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What Are The Effects Of Bulimia In Pregnancy
Not good: Bulimia and pregnancy are a very bad combination. You amplify the risks to yourself due to changes in your body from the pregnancy. In addition, you risk damage to your developing fetus. You could actually die if you don't stop practicing the bulimic behaviors. Your fetus could die and you could have a miscarriage. Your fetus could suffer from lots of problems later on in life. Please seek help. ...Read moreSee 1 more doctor answer
When your due date arrives, you will be more than ready to have your baby! Most women deliver the baby somewhere between 37 and 42 weeks. According to the American College of Obstetricians and Gynecologists, only 5% of babies arrive on the exact due date. Approximately 7% of babies are not delivered by 42 weeks, and when that happens, it is referred to ...Read more
Depends: Women with pku can have healthy children as long as they are aware of and maintain strict adherence to their low phenylalanine diet throughout their pregnancy. It is well known that women with poorly controlled pku during a pregnancy put their baby at risk for development problems, heart problems and other structural problems. You really have to talk to your doctor before you get pregnant. ...Read moreSee 1 more doctor answer
See below: Patients with lupus can have healthy pregnancies. However; they can be complicated by preeclampsia, antiphospholipid antibody syndrome, low birth weight, intratuterine growth restriction, miscarriage, and premature labor and also gestational diabetes (usually due to meds). The best outcomes occur when the mother's lupus has been clinically inactive for 6 months prior to conception. ...Read moreSee 2 more doctor answers
Danger: Preeclampsia is a serious complication of pregnancy. It consists of retained fluids, high blood pressure and the kidneys not being able to control protein loss. Delivery is the cure. Medications can be used to stabilize the event and to gain a little lung maturation time. The greatest complication is a seizure and transient liver damage. ...Read moreSee 1 more doctor answer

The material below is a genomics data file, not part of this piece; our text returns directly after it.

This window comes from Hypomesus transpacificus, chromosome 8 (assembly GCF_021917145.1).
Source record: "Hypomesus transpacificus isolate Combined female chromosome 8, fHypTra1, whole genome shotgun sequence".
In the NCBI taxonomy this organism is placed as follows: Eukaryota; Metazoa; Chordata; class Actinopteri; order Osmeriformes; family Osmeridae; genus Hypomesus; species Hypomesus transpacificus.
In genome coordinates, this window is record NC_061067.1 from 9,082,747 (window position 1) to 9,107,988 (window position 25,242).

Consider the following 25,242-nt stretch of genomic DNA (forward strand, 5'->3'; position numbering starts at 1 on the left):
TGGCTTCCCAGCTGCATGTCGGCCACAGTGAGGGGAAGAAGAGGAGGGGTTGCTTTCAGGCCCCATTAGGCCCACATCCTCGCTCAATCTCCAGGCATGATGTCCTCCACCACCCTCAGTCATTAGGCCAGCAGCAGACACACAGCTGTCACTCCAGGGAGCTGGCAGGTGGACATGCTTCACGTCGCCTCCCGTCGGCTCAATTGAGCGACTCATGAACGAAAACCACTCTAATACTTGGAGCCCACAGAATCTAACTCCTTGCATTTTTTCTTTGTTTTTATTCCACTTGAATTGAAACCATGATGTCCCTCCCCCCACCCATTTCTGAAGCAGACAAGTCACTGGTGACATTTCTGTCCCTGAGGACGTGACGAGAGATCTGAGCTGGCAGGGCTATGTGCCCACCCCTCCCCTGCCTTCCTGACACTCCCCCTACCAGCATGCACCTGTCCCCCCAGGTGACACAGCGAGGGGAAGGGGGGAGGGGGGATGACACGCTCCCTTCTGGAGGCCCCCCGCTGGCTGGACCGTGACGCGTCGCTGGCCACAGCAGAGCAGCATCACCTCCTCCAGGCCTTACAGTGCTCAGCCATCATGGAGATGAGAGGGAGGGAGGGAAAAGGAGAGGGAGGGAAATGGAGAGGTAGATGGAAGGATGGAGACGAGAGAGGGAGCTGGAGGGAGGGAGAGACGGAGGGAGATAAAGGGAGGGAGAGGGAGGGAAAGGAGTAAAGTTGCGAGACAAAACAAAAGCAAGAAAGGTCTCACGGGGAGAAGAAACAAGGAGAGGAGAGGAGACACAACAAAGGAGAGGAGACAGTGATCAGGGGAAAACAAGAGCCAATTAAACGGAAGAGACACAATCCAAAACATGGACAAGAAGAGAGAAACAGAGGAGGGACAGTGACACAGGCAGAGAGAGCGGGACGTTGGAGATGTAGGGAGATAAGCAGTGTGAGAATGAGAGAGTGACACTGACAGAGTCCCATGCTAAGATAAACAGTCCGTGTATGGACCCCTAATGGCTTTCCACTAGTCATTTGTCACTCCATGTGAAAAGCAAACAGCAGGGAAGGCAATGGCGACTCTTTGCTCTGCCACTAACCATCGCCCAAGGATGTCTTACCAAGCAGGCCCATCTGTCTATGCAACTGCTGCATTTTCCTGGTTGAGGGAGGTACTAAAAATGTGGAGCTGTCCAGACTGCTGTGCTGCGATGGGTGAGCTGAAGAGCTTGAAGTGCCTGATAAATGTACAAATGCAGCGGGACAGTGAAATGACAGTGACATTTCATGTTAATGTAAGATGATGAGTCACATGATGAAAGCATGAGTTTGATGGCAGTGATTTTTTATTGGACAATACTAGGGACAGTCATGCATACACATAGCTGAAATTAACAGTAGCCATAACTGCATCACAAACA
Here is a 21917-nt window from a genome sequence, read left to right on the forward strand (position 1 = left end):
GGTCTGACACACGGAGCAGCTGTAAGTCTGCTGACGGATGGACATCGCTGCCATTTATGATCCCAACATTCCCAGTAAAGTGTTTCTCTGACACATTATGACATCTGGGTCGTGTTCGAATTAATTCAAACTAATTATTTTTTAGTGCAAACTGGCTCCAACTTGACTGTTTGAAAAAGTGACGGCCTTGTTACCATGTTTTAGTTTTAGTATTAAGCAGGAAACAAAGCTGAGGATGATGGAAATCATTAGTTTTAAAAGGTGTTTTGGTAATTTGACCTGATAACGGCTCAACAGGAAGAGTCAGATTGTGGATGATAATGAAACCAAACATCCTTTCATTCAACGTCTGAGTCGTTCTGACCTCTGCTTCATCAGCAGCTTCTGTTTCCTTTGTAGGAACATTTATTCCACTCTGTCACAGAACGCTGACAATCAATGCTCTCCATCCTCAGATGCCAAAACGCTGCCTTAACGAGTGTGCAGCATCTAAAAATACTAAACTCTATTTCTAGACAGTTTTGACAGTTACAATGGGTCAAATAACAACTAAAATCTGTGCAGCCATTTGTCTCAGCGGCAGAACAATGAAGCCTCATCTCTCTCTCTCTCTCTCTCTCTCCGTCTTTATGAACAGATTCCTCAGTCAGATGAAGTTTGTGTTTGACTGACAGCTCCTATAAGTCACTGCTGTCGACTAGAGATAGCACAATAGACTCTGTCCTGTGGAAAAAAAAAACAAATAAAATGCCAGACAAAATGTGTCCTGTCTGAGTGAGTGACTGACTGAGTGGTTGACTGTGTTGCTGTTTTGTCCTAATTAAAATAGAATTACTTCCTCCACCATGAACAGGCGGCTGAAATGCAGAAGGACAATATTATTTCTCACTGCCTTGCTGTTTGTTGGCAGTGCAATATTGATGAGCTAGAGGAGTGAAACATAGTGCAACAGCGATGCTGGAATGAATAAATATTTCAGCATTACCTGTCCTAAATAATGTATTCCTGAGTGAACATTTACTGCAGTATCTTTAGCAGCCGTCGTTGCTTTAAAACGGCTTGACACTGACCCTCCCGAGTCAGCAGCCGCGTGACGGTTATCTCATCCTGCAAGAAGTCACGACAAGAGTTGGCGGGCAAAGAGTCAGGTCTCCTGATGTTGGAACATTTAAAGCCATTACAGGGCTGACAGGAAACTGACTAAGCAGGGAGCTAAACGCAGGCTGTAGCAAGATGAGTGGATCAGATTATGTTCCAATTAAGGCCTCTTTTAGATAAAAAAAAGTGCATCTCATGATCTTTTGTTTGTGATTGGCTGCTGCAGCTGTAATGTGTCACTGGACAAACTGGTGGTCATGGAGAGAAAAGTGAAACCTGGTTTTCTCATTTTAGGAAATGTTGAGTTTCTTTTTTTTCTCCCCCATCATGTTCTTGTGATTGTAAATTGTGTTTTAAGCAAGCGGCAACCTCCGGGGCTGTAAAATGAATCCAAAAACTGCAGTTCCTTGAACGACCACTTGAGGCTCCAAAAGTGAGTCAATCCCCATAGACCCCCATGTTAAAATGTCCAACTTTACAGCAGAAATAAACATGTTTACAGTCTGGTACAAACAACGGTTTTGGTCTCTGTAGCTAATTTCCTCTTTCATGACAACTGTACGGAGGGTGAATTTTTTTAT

Same as depression: It really doesn't differ from depression in non pregnant patients. A depressed or sad mood, anhedonia (a lack of getting pleasure out of things that normally should please you), lack of sex drive, a flattened affect (meaning speach that lacks expression), and if severe thought of harming yourself or the baby. ...Read moreSee 1 more doctor answer
Side effects: A short list would be rupture of the esphagus from induced vomitting, low potassium from vomiting and weakening of the tooth enamel from the stomach acid.There are more, the most serious is death. Psychological risks are a worsening of the condition and not treating co-morbid depression and anxiety. A more complete list requires professional consultation. ...Read more
It depends: The treatment of lymphoma depends on the type (hodgkin's vs non-hodgkin's) and stage, and can include chemotherapy and/or radiation. After the first trimester, and avoiding radiation, it is possible to limit toxicity to the fetus, but your team should include your cancer doctors (hematologist/oncologist), your obstetrician and a pediatrician specializing in neonatology (care of newborns). ...Read moreSee 1 more doctor answer
Laryngitis and more: If repeated vomiting is part of your bulemic spectrum, then exposure of the vocal cords to stomach acid & pepsin will result in inflammation of the vocal cords (as is also often seen with acid regurgitation). Acute laryngitis may result, but watch out for chronic hoarseness, throat clearing, airway spasms, bronchitis, an asthma-type presentation, and even a higher risk of throat cancer. ...Read more
An Eating Disorder: Bulimia nervosa is an eating disorder in which one has a distorted body image often suffering from binge eating (eating very large amounts of food in a short time), purging (self-induced vomiting), laxative or diuretic abuse and excessive exercise. One can develop gum infections, cavities, swollen parotid glands, and electrolyte imbalances. This condition requires professional treatment. ...Read more
Depression: Teens are at risk for pregnancy and postpartum depression. They often feel isolated from their friends and left out of social functions. They are also less likely to finish school or attend college than their non-pregnant friends. Teens are also more likely to experience mood swings from hormonal changes during pregnancy. ...Read moreSee 1 more doctor answer
Depends.: The effects on the pregnancy/baby may vary according to what particular hormone/corticosteroid is produced in excess or not produced. A general concern in these situations is the excess production of androgens (e.g. Male hormones) that could have virilizing (masculinizing) affects on the fetus. ...Read moreSee 1 more doctor answer
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